The next morning after eating a delicious home cooked meal, I went to the Grey Nuns Hospital as I was told to go see a psychiatrist to help me through my “conversion disorder.” I waited for about 3 or 4 hours before I saw the psychiatrist, who judged me immediately upon meeting me because I had blonde hair. After telling him my story in full, he simply said to me “I don’t think there is anything wrong with you. Generally, people who have these symptoms have a large monetary gain coming towards them, do you?” I was very offended, I was NOT faking my paralysis, nor did I have any kind of monetary gain coming my way, in fact I was losing money as I wasn’t able to work anymore. I refused to spend another night in the hospital so after being in the psych room in the ER for 8 hours, I discharged myself and went home. The next few weeks were full of appointments with physiotherapists, psychologists, a hypnotherapist, massage, acupuncture, a naturopath and a fraud “natural healer” that gave me four first degree burns and still didn’t “heal” me. About a month after being paralyzed my legs started to spasm, violently. I was happy with it because any movement is better than no movement in my books. I saw my family doctor who had a sneaking suspicion that I was mis-diagnosed so he sent me for another MRI. As I awaited my MRI appointment I was laying on my bed watching tv with my mom, I was trying really hard to concentrate on wiggling my toes when I thought I did it. I ripped the covers off of me and tried it again and THEY MOVED! I called to my mom and she started crying, making a video and called my sisters. That is a day that I’ll never forget. A few weeks later I was able to rub my right hip and then it would internally and externally rotate. I was working very hard at getting my core strength back up along with learning how to do everyday things all over again, even brushing my teeth was hard because I had no core. I couldn’t balance without being supported, turn myself over at night, or transfer from my chair to the bed or vice versa. It was very difficult giving up my independence, asking for help is not something I did very often but now I was forced to ask for help with literally everything. I had been seeing my psychologist twice a week, I am so grateful and thankful that I found such an amazing therapist to help me work through all the adversity I was facing and dealing with. She gave me the tools I needed to deal with my emotions and struggles, she also helped my family with one on one sessions because when something this big happens, it affects everyone in different ways. I had my MRI in October 2012, by this time I’ve had about 20 MRI’s and they’ve all come back normal so I wasn’t expecting anything different with this one. It was thanksgiving weekend and I got the report of my MRI, I read it and it stated that there was a “lesion in the spinal cord at level T10 T11. Findings are similar to Transverse Myelitis (TM).” I regret what I did next which was google transverse myelitis, directly translated it means inflammation of the spinal cord at a certain level, mine was at my waist. It also said that TM can turn into MS multiple sclerosis. Once I read those words all I could do was cry, I cried for about 2 weeks when no one was around. I had appointments with 2 different neurologists, one who told me I would “walk into his office in January,” which didn’t happen and was a huge let down. At the end of all the testing I was told that my lesion is like a scar, it didn’t appear on any previous imaging because it took 3 months to form. The disease process was done in July and luckily they had given me large doses of steroids to counteract any inflammation around my spinal cord. I was also told that my case doesn’t look like it would turn into MS, that it would be a “once in a lifetime scenario.” That made me feel better and this diagnosis kicked off a whole new round of doctor appointments and assessments.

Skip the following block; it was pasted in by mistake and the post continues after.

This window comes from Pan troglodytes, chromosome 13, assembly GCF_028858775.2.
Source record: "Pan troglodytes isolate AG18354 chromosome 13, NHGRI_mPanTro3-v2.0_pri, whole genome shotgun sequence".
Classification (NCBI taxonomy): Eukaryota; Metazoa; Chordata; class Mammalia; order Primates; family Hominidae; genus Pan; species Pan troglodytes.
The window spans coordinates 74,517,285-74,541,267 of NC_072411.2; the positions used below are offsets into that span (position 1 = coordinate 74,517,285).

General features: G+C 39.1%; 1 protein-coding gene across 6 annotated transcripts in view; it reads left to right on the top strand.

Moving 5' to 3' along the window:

I was doing physio four times a week and doing as much as I could at home to get my strength up. By this time, it was close to December, I had planned a trip to Puerto Rico with a bunch of my friends and my sister, Tin. I had to cancel my trip but everyone else was still going, I was so sad, jealous, and mad that this had happened to me and I had to stay back while everyone else was going to have such a great time. I was in the height of my depression at this time. I deactivated my Facebook account because I was so sick of seeing everyone’s happy Christmas posts while I felt so bad about my life. December and January were the hardest months to get through, I was not a pleasant person to be around and the affect was felt throughout my whole family, not to mention I had gained over 20 pounds in these 2 months. At the end of January, I was told that I had to be admitted to the Glenrose Rehabilitation Hospital in order for them to